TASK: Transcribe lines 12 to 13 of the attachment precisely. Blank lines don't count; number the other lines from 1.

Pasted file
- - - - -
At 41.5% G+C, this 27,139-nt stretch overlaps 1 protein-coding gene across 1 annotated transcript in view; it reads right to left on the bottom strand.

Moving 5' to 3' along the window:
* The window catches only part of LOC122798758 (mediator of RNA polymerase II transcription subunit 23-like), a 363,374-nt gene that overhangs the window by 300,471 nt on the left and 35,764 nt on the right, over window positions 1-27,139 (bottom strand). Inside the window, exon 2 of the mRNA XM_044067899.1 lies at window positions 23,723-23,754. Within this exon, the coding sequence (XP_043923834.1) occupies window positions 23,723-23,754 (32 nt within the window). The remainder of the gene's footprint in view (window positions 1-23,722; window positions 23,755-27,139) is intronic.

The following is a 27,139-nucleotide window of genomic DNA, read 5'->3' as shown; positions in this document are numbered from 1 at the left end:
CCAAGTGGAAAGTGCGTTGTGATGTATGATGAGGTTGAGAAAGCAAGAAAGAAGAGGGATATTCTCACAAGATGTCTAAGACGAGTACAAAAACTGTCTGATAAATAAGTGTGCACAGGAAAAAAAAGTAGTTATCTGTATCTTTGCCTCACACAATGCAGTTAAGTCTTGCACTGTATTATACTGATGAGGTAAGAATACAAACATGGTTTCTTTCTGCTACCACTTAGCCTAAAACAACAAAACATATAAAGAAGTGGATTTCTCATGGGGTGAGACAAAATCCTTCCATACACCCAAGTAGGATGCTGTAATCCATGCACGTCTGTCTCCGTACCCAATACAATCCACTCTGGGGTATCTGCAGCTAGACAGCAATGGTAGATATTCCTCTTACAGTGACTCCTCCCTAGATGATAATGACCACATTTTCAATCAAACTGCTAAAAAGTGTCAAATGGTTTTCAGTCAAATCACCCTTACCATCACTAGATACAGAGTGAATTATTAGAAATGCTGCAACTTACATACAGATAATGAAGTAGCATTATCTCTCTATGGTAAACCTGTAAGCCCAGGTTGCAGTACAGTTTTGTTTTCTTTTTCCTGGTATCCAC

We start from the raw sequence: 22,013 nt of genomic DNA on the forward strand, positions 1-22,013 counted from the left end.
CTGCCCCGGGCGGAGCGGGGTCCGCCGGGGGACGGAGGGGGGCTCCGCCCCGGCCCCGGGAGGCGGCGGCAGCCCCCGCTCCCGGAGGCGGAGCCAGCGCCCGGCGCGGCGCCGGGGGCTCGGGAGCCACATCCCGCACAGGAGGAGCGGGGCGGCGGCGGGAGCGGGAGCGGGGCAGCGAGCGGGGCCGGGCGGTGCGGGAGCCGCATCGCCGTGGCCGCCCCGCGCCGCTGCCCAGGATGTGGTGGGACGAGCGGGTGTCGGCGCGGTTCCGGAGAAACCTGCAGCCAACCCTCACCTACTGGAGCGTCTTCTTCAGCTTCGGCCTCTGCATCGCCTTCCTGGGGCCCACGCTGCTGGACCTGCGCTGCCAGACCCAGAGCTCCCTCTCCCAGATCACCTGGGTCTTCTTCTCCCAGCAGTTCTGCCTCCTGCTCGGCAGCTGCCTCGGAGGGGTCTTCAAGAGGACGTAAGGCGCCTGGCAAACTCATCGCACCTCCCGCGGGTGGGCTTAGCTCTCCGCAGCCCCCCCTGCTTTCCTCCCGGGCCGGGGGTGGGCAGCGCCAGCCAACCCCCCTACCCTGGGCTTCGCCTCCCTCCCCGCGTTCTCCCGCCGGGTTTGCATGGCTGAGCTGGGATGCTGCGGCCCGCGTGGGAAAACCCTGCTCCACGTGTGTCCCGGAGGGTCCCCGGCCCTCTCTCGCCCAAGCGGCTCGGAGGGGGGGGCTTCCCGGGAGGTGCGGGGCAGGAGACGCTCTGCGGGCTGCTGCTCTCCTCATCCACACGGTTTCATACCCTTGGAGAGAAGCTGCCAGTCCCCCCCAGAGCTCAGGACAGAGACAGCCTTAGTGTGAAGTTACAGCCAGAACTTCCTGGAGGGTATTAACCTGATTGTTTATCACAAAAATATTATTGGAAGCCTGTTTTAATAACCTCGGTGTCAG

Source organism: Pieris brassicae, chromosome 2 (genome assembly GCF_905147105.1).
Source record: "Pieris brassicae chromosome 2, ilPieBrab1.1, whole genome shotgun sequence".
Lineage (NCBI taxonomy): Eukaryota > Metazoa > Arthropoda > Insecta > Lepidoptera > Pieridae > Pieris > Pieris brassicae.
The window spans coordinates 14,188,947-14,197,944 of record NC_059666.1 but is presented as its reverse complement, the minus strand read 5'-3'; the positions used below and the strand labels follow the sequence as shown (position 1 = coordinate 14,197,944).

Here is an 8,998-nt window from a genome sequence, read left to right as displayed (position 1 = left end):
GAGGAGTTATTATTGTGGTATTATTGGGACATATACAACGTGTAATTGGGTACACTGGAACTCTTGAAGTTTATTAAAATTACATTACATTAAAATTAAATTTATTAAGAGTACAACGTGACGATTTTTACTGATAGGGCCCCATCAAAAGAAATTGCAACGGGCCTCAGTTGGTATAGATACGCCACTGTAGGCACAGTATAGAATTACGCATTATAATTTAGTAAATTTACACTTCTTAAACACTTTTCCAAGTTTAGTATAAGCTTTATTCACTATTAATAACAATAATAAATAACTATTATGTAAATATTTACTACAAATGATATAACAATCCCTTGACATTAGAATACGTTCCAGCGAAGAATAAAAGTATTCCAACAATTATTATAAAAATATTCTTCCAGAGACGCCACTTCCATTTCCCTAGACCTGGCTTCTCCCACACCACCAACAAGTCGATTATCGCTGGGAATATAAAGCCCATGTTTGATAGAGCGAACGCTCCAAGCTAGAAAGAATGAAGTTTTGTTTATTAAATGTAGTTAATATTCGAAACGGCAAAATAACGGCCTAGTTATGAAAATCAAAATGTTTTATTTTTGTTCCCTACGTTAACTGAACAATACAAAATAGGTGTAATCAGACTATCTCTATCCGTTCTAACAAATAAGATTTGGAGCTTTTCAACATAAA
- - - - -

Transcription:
Here is an 8,998-nt window from a genome sequence, read left to right as displayed (position 1 = left end):
GAGGAGTTATTATTGTGGTATTATTGGGACATATACAACGTGTAATTGGGTACACTGGAACTCTTGAAGTTTATTAAAATTACATTACATTAAAATTAAATTTATTAAGAGTACAACGTGACGATTTTTACTGATAGGGCCCCATCAAAAGAAATTGCAACGGGCCTCAGTTGGTATAGATACGCCACTGTAGGCACAGTATAGAATTACGCATTATAATTTAGTAAATTTACACTTCTTAAACACTTTTCCAAGTTTAGTATAAGCTTTATTCACTATTAATAACAATAATAAATAACTATTATGTAAATATTTACTACAAATGATATAACAATCCCTTGACATTAGAATACGTTCCAGCGAAGAATAAAAGTATTCCAACAATTATTATAAAAATATTCTTCCAGAGACGCCACTTCCATTTCCCTAGACCTGGCTTCTCCCACACCACCAACAAGTCGATTATCGCTGGGAATATAAAGCCCATGTTTGATAGAGCGAACGCTCCAAGCTAGAAAGAATGAAGTTTTGTTTATTAAATGTAGTTAATATTCGAAACGGCAAAATAACGGCCTAGTTATGAAAATCAAAATGTTTTATTTTTGTTCCCTACGTTAACTGAACAATACAAAATAGGTGTAATCAGACTATCTCTATCCGTTCTAACAAATAAGATTTGGAGCTTTTCAACATAAA